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Our motto: "Critical thinking in the cheap seats." Unbiased, honest classical music and opera opinions, occasional obituaries and classical news reporting, since 2007. All written content © 2016 by Paul J. Pelkonen. For more about Superconductor, visit this link. For advertising rates, click this link. Follow us on Facebook.

Thursday, August 2, 2012

Concert Review: Genius of Love

Mostly Mozart's 2012 opening features starry special guests.
Mostly Mozart opens with an appearance
by tenor Lawrence Brownlee.
by Paul J. Pelkonen

The Mostly Mozart Festival is Lincoln Center's oldest summer event, bringing patrons into the cool confines of Avery Fisher Hall since 1966. This year's kickoff concert attempted to recreate the feel of an old-fashioned Viennese concert program, where listeners might hear a smorgasbord of musical styles: opera arias and overtures, a symphony and maybe a concerto, presented in whatever order seemed most entertaining and sensible.

The August 1 concert began at the end of Mozart's oeuvre with the overture to La Clemenza di Tito, his hastily written opera seria dashed off to accompany the coronation of Austrian emperor Leopold II. Louis Langrée, who is beginning his tenth year as the Festival's music director, led a robust performance of this underrated work. The overture featured rich brass playing and brisk, energetic strings from the Mostly Mozart Festival Orchestra.

The Piano Concerto No. 20 was next. Brazilian pianist Nelson Freire took the solo part in this, one of Mozart's most Romantic creations for keyboard and orchestra. Whereas most piano concertos of this period have soloist and conductor working in harmonious accord, Mozart's work places the lone instrument in opposition to stormy chords from the orchestra. Mr. Freire engaged in friendly combat with Mr. Langrée, soloing with liquid grace against the accompaniment, which is similar in style and tone to certain pages of Don Giovanni.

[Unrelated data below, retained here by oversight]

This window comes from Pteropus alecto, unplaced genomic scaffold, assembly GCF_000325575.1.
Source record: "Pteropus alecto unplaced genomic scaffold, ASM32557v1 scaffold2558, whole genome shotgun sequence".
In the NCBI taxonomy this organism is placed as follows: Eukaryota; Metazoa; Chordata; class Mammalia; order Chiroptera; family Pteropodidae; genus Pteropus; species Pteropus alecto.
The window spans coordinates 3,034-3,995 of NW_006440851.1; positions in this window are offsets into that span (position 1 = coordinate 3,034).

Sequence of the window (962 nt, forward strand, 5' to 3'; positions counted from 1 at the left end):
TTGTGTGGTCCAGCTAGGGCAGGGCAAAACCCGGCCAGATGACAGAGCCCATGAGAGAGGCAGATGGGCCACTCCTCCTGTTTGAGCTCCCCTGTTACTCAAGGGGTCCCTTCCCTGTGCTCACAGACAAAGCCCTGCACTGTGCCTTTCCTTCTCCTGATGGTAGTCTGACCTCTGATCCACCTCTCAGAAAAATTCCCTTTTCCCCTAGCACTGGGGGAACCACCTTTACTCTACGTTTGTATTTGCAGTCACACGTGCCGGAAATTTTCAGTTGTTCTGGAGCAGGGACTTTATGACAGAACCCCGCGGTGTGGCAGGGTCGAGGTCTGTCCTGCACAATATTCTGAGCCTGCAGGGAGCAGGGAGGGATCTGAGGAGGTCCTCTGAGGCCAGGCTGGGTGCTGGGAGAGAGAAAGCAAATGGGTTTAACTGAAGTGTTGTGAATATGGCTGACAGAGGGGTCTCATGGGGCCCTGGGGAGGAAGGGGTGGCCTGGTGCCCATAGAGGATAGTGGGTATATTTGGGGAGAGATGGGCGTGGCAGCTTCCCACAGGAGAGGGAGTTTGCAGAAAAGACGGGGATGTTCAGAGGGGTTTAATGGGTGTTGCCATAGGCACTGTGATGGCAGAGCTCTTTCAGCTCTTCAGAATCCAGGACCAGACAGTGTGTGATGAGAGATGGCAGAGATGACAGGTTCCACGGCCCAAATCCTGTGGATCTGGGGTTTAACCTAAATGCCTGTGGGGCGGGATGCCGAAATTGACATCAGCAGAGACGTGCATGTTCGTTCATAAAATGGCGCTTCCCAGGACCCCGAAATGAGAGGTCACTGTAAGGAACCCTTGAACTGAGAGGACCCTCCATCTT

The Romance from this concerto is one of Mozart's "greatest hits," with a simple, singing melody that arrests despite its familiarity. The third movement followed without pause a steeplechase rondo between the piano and orchestra that enthralled the audience. Mr. Freire's nimble navigation of the cadenzas and Mr. Langrée's enthusiastic, forceful accompaniment merged to resolve the work's musical argument and end the piece on a triumphant note.

Tenor Lawrence Brownlee opened the second half of the program with Misero! O Sogno, a ten-minute concert aria that presents the singer with numerous vocal challenges. Mr. Brownlee, best known to New Yorkers as a key player in the current bel canto revival at the Met, used the lower end of his supple tenor instrument to deliver this aria's dramatic message. The final section, with its florid reiterations of similar syllables allowed the singer some room for vocal display.

He followed with the much better known Un' aura amorosa, Ferrando's triumphant Act I love-song from the first act of Mozart's Cosí fan tutte. Mr. Brownlee's tone in this aria was broad and even, with emphasis on careful production of sound and deep understanding of the text.

The three-movement Prague Symphony (No. 38) is one of Mozart's great mature efforts. It was played here with robust tone and rhythmic snap.  Mr. Langrée worked without a score, triggering the dramatic chords and drawing an exceptional performance from the Festival orchestra. The final movement, a powerful, exuberant Rondo inspired the Festival Orchestra to a high level of playing, as the notes crackled with bright energy.
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Critical Thinking in the Cheap Seats

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Since 2007, Superconductor has grown from an occasional concert or CD review to a near-daily publication covering classical music, opera and the arts in and around NYC, with excursions to Boston, Philadelphia, and upstate NY. I am a freelance writer living and working in Brooklyn NY. And no, I'm not a conductor.